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SunPower’s Wallbox tie-up shows value of combining solar with EV charging

SunPower has been the preferred solar and storage provider for Wallbox customers. Image: Wallbox.

Having completed its shift to become a pure-play residential solar company with the recent sale of its commercial and industrial unit, SunPower is aiming to benefit from a heightened focus on combining rooftop PV, home storage and electric vehicle (EV) charging.

A strategic alliance announced last year with EV charging manufacturer Wallbox has enabled SunPower customers to install a home EV charger at the same time as a solar or storage system, allowing them to power their vehicles with rooftop PV while lowering bills and reducing strain on the grid.

“Customers who have EVs are very attractive to us,” said Shawn Fitzgerald, vice president of corporate development at SunPower, adding that there are economies of scale from adding an EV charger when home solar is also being deployed.

Homeowners with EV chargers may also request a larger solar system. “Customers who have EVs, it increases your typical customer’s consumption by 30% or more. So if you take that into a size of a solar system it adds about 3 – 4kW,” Fitzgerald said.

“The other thing we wanted to do is start working with people who have an EV and maybe they don’t know about solar, they don’t know how much money they could save. And then finding those customers and turning them also into solar customers.”

SunPower has acted as the preferred solar and storage provider for customers of Wallbox, which revealed this week that it will provide EV charging solutions to customers of European home solar installer Svea Solar.

That deal followed a string of similar collaborations, with microinverter supplier Enphase Energy acquiring EV charging provider ClipperCreek and Sunrun partnering with Ford as the installer of home charging systems for its F-150 Lightning truck. The companies said at the time that the F-150 Lightning can serve as a reliable backup energy source by dispatching power to the home during an outage event.

“I’d say the Ford F-150 deal with Sunrun is probably the first one where the manufacturer has agreed to do bidirectional charging,” said Fitzgerald. “We’re also interested in working on that, and in the next few years that’s going to become much more common.”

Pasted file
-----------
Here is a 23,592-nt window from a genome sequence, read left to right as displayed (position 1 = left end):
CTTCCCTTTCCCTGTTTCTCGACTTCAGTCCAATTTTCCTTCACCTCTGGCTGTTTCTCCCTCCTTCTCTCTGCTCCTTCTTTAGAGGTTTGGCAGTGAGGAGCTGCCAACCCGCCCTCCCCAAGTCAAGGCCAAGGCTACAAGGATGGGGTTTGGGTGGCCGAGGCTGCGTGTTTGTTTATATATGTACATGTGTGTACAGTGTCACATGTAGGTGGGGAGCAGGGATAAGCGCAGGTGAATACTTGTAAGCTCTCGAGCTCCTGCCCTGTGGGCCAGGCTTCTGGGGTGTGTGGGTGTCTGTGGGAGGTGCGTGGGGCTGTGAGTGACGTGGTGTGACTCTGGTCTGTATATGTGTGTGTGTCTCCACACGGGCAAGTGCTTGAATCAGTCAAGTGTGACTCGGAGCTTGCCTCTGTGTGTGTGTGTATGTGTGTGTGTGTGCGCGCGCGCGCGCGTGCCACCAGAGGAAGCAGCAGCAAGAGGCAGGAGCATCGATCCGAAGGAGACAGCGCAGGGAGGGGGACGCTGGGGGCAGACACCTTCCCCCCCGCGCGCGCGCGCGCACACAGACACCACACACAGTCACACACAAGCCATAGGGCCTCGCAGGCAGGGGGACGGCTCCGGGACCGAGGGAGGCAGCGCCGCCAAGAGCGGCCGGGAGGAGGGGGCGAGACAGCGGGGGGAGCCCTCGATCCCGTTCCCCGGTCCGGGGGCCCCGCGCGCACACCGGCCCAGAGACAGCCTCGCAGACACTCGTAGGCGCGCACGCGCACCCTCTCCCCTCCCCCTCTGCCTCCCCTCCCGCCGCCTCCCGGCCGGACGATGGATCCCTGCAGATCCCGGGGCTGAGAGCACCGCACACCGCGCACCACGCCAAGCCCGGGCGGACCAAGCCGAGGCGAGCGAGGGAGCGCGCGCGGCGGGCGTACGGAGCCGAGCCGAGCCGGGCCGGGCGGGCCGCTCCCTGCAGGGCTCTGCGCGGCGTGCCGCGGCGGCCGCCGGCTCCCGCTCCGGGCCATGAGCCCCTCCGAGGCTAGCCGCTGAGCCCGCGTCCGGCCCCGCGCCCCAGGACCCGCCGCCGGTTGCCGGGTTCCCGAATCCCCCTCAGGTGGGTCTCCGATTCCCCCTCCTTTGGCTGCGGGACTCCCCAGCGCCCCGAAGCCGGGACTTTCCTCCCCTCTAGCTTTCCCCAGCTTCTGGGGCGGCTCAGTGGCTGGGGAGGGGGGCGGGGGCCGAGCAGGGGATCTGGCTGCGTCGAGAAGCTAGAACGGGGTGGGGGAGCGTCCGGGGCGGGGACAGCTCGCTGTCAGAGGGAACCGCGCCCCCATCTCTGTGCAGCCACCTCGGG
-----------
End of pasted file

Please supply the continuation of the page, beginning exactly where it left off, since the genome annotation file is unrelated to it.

He said that while a typical home battery storage system has 10 – 20kWh of storage, a Tesla Model Y has about 70 – 80kWh and the Ford F-150 has 110kWh. “So the capability to provide grid services back just expands exponentially once you have vehicle-to-grid capability.”

Publishing its Q1 results in May, SunPower said it is investing heavily to capture US homeowners’ growing interest in solar.

The company has carried out late-stage discussions with First Solar to become an exclusive provider of a new residential module that would feature the manufacturer’s thin-film technology atop a layer of crystalline silicon cells. The product could be available within two years.

“We are very excited about that product that we think it has a capability to be the new highest efficiency technology,” said Fitzgerald, adding that there should be more announcements shortly.

Another product development has seen SunPower’s SunVault battery storage system offer double the energy of previous iterations, with 26kWh and 52kWh configurations, to help homeowners keep appliances such as refrigerators and air conditioners running amid the threat of blackouts as extreme weather events put more pressure on the grid.

Having added 16,500 customers during Q1 2022, SunPower said in its result statement that demand for cheaper, more reliable energy is higher than ever, yet less than 5% of the 100 million home addressable market have adopted solar, presenting a “land-grab opportunity for solar providers”. The company is due to publish its Q2 results on 2 August.

7 September 2022
The demand for rooftop solar PV is soaring, driven by falling costs of the technology against energy crises that are gripping countries globally. But while an increasing number of households turn to solar to generate their own electricity, there is now a need for more specialist equipment, technologies and services to ensure the solar transition can reach as many customers as possible. Delivering these is now a major challenge for rooftop solar installers. This webinar will analyse the characteristics of the rooftop solar market, discussing how the products, logistics, installation and servicing of solar systems has evolved in line with consumer demands.

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